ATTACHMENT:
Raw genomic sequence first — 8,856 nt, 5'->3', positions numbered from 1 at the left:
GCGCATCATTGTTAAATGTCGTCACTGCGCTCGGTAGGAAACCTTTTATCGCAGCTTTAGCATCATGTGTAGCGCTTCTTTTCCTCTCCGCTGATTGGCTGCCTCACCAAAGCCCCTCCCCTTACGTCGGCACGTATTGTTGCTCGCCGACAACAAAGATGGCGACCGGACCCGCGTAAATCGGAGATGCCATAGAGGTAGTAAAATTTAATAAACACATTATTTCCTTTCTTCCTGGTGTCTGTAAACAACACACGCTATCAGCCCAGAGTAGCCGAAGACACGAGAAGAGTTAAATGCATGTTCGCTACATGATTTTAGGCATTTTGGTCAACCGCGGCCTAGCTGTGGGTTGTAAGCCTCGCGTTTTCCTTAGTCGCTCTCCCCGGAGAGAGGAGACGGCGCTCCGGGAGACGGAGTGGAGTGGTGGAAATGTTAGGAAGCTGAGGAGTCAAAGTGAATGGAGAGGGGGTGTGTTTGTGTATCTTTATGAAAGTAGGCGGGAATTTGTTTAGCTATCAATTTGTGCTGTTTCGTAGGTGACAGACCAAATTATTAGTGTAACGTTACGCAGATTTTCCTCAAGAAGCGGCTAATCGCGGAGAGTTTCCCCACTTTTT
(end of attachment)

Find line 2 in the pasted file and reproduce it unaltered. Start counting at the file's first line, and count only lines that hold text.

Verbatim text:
GCGCATCATTGTTAAATGTCGTCACTGCGCTCGGTAGGAAACCTTTTATCGCAGCTTTAGCATCATGTGTAGCGCTTCTTTTCCTCTCCGCTGATTGGCTGCCTCACCAAAGCCCCTCCCCTTACGTCGGCACGTATTGTTGCTCGCCGACAACAAAGATGGCGACCGGACCCGCGTAAATCGGAGATGCCATAGAGGTAGTAAAATTTAATAAACACATTATTTCCTTTCTTCCTGGTGTCTGTAAACAACACACGCTATCAGCCCAGAGTAGCCGAAGACACGAGAAGAGTTAAATGCATGTTCGCTACATGATTTTAGGCATTTTGGTCAACCGCGGCCTAGCTGTGGGTTGTAAGCCTCGCGTTTTCCTTAGTCGCTCTCCCCGGAGAGAGGAGACGGCGCTCCGGGAGACGGAGTGGAGTGGTGGAAATGTTAGGAAGCTGAGGAGTCAAAGTGAATGGAGAGGGGGTGTGTTTGTGTATCTTTATGAAAGTAGGCGGGAATTTGTTTAGCTATCAATTTGTGCTGTTTCGTAGGTGACAGACCAAATTATTAGTGTAACGTTACGCAGATTTTCCTCAAGAAGCGGCTAATCGCGGAGAGTTTCCCCACTTTTT